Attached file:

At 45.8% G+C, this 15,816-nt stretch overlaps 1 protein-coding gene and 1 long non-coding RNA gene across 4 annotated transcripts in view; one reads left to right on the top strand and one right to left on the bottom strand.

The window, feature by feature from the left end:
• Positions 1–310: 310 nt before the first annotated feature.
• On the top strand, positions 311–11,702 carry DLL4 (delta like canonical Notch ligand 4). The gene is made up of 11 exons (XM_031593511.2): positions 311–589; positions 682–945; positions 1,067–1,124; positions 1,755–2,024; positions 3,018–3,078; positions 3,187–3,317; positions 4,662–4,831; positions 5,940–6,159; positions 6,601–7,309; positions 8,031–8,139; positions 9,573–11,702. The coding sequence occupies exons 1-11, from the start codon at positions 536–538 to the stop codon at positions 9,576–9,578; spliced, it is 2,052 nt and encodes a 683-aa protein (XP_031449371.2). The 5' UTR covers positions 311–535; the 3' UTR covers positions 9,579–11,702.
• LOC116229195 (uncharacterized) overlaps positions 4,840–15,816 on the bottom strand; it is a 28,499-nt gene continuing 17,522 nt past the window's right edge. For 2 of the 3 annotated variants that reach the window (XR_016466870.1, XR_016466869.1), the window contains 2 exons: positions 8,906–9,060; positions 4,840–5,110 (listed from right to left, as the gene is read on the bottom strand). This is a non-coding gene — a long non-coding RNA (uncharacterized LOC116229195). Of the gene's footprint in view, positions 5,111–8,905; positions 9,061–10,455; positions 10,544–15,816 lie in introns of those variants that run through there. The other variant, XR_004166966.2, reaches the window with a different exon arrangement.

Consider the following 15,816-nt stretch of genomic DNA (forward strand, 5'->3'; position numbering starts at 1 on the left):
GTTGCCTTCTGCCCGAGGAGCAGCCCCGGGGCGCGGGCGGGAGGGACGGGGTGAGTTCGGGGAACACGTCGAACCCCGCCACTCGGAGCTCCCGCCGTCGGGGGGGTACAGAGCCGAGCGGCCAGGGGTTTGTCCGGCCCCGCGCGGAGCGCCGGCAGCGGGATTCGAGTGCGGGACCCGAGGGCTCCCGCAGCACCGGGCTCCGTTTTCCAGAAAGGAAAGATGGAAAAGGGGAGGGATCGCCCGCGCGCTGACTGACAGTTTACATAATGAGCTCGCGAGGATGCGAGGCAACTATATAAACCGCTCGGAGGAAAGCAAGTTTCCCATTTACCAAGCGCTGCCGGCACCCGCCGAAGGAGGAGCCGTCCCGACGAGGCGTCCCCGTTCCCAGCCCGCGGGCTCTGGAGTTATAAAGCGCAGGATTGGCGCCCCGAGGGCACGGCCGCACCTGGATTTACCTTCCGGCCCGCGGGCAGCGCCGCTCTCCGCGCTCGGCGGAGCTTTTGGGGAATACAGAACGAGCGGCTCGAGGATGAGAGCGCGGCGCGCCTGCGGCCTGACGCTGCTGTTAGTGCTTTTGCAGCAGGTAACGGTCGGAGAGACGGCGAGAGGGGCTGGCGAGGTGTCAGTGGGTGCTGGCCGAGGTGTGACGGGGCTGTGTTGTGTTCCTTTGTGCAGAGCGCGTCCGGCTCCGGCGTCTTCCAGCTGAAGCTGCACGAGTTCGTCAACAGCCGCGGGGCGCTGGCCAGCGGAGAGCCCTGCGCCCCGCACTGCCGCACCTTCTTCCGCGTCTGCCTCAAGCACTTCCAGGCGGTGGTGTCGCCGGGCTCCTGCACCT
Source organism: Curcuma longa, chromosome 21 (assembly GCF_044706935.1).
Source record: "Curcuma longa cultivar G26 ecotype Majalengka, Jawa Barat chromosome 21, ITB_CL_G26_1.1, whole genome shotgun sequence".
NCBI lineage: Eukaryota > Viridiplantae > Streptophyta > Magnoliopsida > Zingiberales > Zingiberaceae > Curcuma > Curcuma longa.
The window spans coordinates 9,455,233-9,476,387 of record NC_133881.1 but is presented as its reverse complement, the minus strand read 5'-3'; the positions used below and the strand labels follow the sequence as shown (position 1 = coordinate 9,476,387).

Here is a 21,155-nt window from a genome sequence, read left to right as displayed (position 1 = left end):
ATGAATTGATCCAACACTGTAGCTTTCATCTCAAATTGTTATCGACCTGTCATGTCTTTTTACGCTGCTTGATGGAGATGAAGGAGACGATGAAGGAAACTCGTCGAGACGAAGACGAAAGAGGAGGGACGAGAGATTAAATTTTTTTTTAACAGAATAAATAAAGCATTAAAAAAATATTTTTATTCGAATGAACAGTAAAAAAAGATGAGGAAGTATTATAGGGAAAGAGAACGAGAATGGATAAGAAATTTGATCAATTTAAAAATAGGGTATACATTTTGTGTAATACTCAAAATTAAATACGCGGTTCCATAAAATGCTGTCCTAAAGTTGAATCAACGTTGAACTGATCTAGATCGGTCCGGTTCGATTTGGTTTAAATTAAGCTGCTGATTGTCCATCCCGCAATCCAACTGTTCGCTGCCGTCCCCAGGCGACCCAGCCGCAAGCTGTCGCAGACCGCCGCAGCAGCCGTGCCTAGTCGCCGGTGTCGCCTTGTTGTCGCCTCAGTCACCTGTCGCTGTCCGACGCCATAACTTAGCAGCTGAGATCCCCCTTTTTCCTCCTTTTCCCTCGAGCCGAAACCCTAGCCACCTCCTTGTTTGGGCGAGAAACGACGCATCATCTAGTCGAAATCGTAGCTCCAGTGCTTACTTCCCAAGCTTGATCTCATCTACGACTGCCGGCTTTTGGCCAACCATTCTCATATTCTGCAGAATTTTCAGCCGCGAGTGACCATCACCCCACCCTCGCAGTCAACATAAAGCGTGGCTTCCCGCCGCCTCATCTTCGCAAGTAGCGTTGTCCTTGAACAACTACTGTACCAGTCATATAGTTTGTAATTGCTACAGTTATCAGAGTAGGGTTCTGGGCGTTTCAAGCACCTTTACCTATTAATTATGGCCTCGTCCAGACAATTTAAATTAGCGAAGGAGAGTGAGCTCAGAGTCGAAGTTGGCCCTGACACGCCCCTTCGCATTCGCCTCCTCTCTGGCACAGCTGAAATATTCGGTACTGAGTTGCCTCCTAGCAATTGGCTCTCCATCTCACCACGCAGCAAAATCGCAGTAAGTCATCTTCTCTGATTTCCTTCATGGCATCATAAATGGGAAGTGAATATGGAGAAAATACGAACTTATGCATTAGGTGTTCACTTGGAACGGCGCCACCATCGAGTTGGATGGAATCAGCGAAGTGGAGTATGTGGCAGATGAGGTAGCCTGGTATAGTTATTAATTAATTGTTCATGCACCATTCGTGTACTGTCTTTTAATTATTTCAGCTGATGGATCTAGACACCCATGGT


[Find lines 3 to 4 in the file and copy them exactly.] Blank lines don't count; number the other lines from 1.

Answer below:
• Positions 1–310: 310 nt before the first annotated feature.
• On the top strand, positions 311–11,702 carry DLL4 (delta like canonical Notch ligand 4). The gene is made up of 11 exons (XM_031593511.2): positions 311–589; positions 682–945; positions 1,067–1,124; positions 1,755–2,024; positions 3,018–3,078; positions 3,187–3,317; positions 4,662–4,831; positions 5,940–6,159; positions 6,601–7,309; positions 8,031–8,139; positions 9,573–11,702. The coding sequence occupies exons 1-11, from the start codon at positions 536–538 to the stop codon at positions 9,576–9,578; spliced, it is 2,052 nt and encodes a 683-aa protein (XP_031449371.2). The 5' UTR covers positions 311–535; the 3' UTR covers positions 9,579–11,702.